A course that examines the stories and novels of rebels, deviants, dissidents, loners, and losers in some of the weirdest fictions in Russian literature. The writers, most of whom imagine themselves to be every bit as bizarre as their heroes, include from the nineteenth century: Gogol (“Viy,” “Diary of a Madman,” “Ivan Shponka and His Aunt,” “The Nose,” “The Overcoat”); Dostoevsky (“The Double,” “A Gentle Creature,” “Bobok,” “The Dream of a Ridiculous Man”); Tolstoy (“The Kreutzer Sonata,” “Father Sergius”), and from the twentieth century: Olesha (Envy); Platonov (The Foundation Pit); Kharms’ (Stories); Bulgakov (The Master and Margarita); Nabokov (The Eye, Despair); Erofeev (Moscow Circles); Pelevin (“The Yellow Arrow”). Our goal will be less to construct a canon of strangeness than to consider closely how estranged women, men, animals, and objects become the center of narrative attention and, in doing so, reflect the writer Tatyana Tolstaya’s claim that “Russia is broader and more diverse, stranger and more contradictory than any idea of it. It resists all theories about what makes it tick, confounds all the paths to its possible transformation.” All readings in English translation.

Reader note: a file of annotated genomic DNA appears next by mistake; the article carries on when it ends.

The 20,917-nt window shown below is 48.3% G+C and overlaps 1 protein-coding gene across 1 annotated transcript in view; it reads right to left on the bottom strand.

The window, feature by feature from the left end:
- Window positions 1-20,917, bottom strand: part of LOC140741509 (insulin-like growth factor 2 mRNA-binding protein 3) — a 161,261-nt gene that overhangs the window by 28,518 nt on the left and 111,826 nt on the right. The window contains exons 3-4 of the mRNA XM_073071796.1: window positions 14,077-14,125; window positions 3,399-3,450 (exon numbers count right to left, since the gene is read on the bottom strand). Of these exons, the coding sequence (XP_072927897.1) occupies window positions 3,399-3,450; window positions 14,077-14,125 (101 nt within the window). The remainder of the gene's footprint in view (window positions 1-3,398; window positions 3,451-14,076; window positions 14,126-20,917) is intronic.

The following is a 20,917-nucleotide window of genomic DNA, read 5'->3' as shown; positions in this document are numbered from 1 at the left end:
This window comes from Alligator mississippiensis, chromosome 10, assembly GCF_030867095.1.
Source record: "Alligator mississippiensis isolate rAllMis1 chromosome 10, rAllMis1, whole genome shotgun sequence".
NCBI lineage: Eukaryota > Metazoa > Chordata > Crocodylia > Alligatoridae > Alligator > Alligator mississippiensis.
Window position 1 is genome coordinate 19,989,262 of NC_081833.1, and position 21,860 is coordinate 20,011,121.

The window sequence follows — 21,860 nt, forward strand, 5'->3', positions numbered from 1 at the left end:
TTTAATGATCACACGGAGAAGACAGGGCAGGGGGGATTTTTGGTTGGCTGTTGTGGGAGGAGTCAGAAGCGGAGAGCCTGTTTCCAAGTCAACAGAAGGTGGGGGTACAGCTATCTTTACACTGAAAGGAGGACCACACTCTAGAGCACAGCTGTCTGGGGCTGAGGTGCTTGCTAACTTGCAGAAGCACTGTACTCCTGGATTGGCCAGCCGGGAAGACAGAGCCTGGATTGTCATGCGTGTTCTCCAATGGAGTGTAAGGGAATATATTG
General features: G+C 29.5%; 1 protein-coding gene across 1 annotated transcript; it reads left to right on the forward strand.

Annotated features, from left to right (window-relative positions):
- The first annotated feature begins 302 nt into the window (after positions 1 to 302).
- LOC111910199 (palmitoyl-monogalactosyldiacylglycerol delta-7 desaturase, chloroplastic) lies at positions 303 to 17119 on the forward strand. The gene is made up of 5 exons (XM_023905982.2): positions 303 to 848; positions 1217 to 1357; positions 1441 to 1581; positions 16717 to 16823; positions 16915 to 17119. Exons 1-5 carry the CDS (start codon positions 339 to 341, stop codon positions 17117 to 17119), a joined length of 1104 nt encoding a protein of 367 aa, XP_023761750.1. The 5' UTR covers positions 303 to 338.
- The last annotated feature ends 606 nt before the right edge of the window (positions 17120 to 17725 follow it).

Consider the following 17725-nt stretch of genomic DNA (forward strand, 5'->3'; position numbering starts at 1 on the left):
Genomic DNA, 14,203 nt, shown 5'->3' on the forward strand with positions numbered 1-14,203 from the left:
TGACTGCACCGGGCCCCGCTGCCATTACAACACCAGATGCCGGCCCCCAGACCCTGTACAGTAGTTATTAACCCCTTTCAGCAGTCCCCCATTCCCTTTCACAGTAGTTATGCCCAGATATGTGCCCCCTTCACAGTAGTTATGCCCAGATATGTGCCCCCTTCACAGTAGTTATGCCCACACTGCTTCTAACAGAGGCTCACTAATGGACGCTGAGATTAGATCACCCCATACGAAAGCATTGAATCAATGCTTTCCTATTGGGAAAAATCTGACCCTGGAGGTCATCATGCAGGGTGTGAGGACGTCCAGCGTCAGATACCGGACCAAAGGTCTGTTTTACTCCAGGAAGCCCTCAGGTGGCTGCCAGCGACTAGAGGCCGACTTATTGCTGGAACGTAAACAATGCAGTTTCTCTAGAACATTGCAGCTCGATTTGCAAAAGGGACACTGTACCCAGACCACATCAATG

Limited to 35 students. Not open to first-year students. Fall semester. Professor Rabinowitz.
If Overenrolled: Majors receive preference. All other Amherst students are decided by lottery